NEWS
January 31, 1989
A friend of a Marine who died when he was left behind in the Mojave Desert after a training exercise testified in Camp Lejeune, N.C., that he had asked about his friend's absence a day before he was reported missing. There was "total confusion" when Lance Cpl. Jason Rother was discovered missing, Lance Cpl. Kevin Robertson said at the court-martial of Rother's platoon sergeant. Sgt. Christopher Clyde is charged with dereliction of duty and disobeying an order.
NEWS
January 29, 1990 | From Times staff and Wire reports
The skull of a Marine who was inadvertently left in the desert after night maneuvers in 1988 was found about 3 miles from where his other remains were recovered more than a year ago, officials said. Geology students came across the skull Jan. 6 during a dig near National Trails Highway outside the grounds of the Marine Corps Air Ground Combat Center in Twentynine Palms, about 180 miles east of Los Angeles, a Marine Corps spokesman said. Dental records confirmed the skull was that of Lance Cpl.
NEWS
February 2, 1989 | From Associated Press
A military judge Wednesday convicted a Marine sergeant of negligence for his actions following the abandonment of a Marine who died in the Mojave Desert. Sgt. Christopher Clyde was the platoon sergeant of Lance Cpl. Jason Rother, who was left behind after being posted as a road guide for an exercise near Twentynine Palms last Aug. 30. The remains of Rother, 19, of Minneapolis, were not found until December. Maj.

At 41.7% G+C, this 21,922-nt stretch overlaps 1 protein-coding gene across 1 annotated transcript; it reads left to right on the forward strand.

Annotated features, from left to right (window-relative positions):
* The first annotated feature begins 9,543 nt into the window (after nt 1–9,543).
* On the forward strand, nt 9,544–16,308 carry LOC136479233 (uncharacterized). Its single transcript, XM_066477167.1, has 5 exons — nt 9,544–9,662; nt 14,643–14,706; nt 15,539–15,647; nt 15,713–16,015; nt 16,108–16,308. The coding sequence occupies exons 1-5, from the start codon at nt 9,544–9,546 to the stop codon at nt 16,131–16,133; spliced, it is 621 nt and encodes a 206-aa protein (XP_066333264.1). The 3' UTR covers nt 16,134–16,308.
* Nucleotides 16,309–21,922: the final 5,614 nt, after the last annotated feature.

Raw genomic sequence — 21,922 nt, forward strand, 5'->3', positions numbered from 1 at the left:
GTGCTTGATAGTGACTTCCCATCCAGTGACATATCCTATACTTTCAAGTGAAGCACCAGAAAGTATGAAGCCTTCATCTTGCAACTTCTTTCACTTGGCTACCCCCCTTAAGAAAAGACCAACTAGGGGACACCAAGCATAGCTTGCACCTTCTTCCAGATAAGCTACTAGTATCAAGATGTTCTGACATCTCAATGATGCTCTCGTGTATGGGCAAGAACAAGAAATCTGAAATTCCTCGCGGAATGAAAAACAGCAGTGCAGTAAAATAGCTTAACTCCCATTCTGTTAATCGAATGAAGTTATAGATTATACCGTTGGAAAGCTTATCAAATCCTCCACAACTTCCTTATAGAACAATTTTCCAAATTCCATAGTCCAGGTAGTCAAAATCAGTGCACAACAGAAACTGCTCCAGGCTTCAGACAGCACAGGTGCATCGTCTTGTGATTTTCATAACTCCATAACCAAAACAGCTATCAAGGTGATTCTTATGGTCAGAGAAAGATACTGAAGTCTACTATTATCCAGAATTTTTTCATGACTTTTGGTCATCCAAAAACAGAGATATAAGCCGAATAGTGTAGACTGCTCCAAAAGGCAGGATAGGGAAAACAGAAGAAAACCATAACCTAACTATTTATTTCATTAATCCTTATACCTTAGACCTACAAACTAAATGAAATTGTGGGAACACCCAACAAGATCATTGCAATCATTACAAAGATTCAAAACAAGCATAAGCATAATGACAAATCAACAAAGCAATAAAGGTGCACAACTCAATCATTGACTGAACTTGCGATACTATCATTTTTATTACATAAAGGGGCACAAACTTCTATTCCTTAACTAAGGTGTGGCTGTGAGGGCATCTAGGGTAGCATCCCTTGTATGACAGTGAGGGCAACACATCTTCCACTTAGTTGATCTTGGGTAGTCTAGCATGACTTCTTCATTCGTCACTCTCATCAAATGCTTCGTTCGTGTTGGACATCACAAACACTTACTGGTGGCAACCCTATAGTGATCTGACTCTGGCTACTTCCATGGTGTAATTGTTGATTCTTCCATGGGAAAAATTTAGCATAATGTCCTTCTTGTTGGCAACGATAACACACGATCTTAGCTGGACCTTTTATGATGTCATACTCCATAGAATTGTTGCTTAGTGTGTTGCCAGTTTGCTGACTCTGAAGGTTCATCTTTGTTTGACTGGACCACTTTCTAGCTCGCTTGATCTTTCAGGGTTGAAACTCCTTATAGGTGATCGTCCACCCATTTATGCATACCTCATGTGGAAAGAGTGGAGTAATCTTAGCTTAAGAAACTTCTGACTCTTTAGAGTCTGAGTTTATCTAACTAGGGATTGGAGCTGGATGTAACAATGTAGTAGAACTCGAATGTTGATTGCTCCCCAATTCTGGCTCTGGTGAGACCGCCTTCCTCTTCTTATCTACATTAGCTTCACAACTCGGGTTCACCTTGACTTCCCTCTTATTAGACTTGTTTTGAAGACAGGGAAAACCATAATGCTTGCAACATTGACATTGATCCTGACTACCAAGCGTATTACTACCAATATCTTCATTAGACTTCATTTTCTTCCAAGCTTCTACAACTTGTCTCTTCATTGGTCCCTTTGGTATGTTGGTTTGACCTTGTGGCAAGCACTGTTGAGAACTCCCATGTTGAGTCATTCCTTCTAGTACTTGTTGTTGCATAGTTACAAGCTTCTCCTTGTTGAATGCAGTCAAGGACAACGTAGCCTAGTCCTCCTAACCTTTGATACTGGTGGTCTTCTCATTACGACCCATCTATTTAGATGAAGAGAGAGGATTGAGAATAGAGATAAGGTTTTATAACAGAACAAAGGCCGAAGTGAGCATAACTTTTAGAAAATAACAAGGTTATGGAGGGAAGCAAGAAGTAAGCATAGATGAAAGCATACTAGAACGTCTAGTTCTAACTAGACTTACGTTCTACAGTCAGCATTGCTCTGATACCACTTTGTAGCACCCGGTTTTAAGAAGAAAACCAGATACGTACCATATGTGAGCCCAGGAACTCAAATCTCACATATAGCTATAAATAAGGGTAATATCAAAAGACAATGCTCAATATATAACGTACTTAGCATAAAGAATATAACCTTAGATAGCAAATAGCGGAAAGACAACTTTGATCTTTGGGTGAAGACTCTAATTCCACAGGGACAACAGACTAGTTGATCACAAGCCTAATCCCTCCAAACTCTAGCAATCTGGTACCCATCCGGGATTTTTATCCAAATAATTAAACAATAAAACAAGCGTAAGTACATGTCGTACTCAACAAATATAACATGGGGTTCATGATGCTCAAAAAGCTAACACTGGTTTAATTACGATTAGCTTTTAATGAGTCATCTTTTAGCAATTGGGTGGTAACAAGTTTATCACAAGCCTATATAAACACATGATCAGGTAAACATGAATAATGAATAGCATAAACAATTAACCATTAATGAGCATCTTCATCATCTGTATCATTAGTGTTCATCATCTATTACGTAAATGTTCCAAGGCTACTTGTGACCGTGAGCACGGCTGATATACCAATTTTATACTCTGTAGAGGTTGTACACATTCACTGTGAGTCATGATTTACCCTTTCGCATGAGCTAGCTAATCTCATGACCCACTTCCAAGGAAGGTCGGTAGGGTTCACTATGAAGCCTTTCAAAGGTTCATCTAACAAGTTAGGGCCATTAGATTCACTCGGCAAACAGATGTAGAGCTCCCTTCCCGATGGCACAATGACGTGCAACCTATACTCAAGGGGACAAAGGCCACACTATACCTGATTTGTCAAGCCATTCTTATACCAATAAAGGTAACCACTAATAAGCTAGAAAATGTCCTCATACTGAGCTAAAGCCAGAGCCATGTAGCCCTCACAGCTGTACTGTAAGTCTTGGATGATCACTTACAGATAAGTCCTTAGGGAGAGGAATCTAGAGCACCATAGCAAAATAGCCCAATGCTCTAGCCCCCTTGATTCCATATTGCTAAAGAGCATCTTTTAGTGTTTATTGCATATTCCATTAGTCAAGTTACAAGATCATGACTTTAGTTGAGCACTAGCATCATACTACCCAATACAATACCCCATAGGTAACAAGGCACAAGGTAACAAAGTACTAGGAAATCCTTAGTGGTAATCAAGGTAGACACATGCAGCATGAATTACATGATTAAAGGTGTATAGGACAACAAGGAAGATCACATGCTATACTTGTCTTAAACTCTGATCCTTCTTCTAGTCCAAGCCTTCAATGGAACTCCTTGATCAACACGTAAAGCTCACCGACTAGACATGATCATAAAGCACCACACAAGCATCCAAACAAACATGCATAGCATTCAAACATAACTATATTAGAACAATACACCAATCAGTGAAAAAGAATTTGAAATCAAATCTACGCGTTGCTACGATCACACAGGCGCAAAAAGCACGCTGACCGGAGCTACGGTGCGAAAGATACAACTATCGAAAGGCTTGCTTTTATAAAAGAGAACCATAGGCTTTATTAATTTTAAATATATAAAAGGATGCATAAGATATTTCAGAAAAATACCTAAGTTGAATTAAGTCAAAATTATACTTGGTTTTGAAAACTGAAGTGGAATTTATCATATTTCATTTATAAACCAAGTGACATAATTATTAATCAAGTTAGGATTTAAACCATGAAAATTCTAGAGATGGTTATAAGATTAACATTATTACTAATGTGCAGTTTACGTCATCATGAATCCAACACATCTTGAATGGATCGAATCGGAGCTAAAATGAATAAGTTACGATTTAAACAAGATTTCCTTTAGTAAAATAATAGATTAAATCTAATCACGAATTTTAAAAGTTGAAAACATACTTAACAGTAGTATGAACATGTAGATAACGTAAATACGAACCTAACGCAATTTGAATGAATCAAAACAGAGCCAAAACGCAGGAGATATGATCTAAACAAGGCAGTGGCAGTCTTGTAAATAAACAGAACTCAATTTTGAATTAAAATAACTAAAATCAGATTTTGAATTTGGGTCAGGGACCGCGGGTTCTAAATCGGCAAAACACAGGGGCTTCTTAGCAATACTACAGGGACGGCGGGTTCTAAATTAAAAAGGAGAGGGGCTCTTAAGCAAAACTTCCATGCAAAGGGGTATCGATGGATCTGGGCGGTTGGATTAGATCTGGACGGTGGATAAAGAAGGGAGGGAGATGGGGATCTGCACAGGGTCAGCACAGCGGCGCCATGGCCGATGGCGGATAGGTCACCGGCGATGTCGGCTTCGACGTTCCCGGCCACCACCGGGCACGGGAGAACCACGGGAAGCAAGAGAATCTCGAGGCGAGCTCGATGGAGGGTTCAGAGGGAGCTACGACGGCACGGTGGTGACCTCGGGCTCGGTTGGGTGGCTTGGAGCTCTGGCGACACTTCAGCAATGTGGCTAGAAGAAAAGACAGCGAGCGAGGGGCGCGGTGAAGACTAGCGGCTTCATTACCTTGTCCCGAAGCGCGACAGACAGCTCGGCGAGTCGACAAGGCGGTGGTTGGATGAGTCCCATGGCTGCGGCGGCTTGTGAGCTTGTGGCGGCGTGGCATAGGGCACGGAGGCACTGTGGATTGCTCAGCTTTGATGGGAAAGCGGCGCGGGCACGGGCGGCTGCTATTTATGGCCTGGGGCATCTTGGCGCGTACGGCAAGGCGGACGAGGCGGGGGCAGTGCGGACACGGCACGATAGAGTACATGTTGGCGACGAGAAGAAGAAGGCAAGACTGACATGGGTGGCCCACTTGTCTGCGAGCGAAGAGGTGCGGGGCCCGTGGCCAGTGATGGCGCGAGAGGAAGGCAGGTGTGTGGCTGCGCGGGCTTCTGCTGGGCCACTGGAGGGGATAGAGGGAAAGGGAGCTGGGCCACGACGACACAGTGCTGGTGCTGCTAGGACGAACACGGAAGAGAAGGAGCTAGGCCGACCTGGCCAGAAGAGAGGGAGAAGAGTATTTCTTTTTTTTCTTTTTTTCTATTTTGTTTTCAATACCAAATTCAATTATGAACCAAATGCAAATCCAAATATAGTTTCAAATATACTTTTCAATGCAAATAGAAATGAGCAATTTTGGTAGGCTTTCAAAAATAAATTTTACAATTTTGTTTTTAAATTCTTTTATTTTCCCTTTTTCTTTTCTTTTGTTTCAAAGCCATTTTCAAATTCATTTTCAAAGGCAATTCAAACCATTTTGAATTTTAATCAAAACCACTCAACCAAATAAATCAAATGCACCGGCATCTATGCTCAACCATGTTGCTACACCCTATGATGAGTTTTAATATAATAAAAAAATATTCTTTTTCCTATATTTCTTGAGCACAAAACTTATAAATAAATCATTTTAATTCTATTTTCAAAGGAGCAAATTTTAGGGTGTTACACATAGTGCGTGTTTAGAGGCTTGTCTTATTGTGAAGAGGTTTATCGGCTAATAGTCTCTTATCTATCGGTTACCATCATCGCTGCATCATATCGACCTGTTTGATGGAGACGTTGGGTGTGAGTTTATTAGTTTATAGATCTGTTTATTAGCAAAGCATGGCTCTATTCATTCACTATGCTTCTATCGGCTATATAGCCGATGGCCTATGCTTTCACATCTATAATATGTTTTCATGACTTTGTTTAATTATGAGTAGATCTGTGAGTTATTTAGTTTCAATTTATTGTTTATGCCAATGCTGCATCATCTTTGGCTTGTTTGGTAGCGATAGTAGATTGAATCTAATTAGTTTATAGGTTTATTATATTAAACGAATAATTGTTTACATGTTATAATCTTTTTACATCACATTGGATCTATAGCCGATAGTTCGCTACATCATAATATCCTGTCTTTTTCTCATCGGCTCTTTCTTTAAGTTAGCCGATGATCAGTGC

NEWS
January 31, 1989
A friend of a Marine who died when he was left behind in the Mojave Desert after a training exercise testified in Camp Lejeune, N.C., that he had asked about his friend's absence a day before he was reported missing. There was "total confusion" when Lance Cpl. Jason Rother was discovered missing, Lance Cpl. Kevin Robertson said at the court-martial of Rother's platoon sergeant. Sgt. Christopher Clyde is charged with dereliction of duty and disobeying an order.
NEWS
January 12, 1989
Military prosecutors dropped charges against a Marine sergeant accused in the death of a fellow Marine forgotten in the Southern California desert because the officer who convened the sergeant's court-martial was relieved of duty for his role in the incident. Defense attorneys argued that battalion commander Lt. Col. Edward J. Robeson's "personal interest in the case would hamper the impartiality of the trial" in which Sgt.
NEWS
January 10, 1989 | RONALD B. TAYLOR, Times Staff Writer
"Poor planning" and a "total breakdown" in the chain of command were to blame in the death of Marine Lance Cpl. Jason J. Rother, 19, during desert training exercises at Twentynine Palms last summer, according a report released Monday by Marine Corps headquarters. The conduct of Rother's commanders "contradicts every principle of concerned leadership on which we (Marines) have traditionally prided ourselves," Marine Corps Commandant Gen. Al Gray said in a statement.
NEWS
December 27, 1988 | RONALD B. TAYLOR, Times Staff Writer
Lance Cpl. Jayson J. Rother was one tough Marine, but the stark, chocolate-brown mountains and the furnace-hot desert of San Bernardino County where he was lost proved to be tougher. Left stranded by his outfit last summer, Rother, 19, disappeared somewhere out on the firing ranges of the 932-square-mile Marine Air-Ground Combat Center north of here.